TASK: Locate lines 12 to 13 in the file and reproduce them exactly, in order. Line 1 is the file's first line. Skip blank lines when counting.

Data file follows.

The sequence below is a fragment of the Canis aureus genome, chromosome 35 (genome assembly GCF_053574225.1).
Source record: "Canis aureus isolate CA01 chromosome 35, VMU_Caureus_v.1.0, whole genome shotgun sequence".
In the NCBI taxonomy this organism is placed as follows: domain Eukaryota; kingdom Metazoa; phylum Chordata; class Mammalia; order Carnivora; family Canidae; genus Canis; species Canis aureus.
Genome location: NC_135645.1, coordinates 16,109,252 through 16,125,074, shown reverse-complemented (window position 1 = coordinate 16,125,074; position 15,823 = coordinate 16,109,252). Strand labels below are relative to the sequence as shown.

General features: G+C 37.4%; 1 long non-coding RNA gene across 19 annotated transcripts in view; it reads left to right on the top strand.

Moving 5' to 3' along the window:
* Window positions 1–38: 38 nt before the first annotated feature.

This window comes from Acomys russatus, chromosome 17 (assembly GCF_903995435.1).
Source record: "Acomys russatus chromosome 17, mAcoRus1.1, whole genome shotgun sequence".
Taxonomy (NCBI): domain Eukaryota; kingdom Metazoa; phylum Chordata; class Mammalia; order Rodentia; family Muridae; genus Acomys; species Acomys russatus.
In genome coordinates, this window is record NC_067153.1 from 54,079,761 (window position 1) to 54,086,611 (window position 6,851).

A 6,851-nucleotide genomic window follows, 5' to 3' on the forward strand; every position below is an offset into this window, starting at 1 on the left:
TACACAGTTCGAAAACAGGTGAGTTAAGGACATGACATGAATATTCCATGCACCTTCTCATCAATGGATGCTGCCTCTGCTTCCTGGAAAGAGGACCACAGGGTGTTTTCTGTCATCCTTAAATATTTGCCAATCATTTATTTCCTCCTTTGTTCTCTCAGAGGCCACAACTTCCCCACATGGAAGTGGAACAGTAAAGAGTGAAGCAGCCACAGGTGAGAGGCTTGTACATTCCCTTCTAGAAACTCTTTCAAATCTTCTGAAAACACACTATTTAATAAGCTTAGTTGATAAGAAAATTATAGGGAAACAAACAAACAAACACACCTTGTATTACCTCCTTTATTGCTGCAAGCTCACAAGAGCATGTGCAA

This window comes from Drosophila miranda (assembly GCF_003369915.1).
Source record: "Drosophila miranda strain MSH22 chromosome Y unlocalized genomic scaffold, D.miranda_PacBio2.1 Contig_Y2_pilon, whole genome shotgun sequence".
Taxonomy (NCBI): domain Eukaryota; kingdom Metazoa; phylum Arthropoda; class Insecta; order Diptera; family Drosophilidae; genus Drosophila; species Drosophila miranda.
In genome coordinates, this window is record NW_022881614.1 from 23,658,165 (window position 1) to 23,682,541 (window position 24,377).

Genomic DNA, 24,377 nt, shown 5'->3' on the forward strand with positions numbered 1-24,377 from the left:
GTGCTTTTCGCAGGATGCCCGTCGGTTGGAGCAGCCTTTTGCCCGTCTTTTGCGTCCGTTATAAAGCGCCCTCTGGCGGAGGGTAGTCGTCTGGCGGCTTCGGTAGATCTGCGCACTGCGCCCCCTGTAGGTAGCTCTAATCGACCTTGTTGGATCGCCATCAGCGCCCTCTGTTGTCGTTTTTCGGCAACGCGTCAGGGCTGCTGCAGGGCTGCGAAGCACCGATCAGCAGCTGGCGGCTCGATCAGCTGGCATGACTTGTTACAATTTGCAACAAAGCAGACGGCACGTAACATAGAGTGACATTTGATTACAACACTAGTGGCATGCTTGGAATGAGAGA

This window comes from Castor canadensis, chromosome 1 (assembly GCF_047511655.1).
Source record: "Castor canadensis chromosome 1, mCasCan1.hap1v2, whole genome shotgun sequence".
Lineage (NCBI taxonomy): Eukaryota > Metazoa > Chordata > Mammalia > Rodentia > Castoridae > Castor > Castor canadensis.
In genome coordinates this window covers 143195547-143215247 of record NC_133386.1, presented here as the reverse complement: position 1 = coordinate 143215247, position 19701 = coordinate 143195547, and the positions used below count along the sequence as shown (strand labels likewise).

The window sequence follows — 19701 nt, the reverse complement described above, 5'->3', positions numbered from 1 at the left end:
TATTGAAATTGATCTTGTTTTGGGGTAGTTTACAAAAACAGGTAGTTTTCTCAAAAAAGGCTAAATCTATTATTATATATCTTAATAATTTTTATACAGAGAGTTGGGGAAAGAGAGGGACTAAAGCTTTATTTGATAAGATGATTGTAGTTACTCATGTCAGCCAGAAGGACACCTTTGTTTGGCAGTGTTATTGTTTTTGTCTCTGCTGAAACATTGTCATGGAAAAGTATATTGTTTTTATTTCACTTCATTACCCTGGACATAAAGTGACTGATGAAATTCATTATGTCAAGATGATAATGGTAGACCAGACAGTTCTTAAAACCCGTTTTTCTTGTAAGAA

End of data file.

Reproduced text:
A 6,851-nucleotide genomic window follows, 5' to 3' on the forward strand; every position below is an offset into this window, starting at 1 on the left:
TACACAGTTCGAAAACAGGTGAGTTAAGGACATGACATGAATATTCCATGCACCTTCTCATCAATGGATGCTGCCTCTGCTTCCTGGAAAGAGGACCACAGGGTGTTTTCTGTCATCCTTAAATATTTGCCAATCATTTATTTCCTCCTTTGTTCTCTCAGAGGCCACAACTTCCCCACATGGAAGTGGAACAGTAAAGAGTGAAGCAGCCACAGGTGAGAGGCTTGTACATTCCCTTCTAGAAACTCTTTCAAATCTTCTGAAAACACACTATTTAATAAGCTTAGTTGATAAGAAAATTATAGGGAAACAAACAAACAAACACACCTTGTATTACCTCCTTTATTGCTGCAAGCTCACAAGAGCATGTGCAA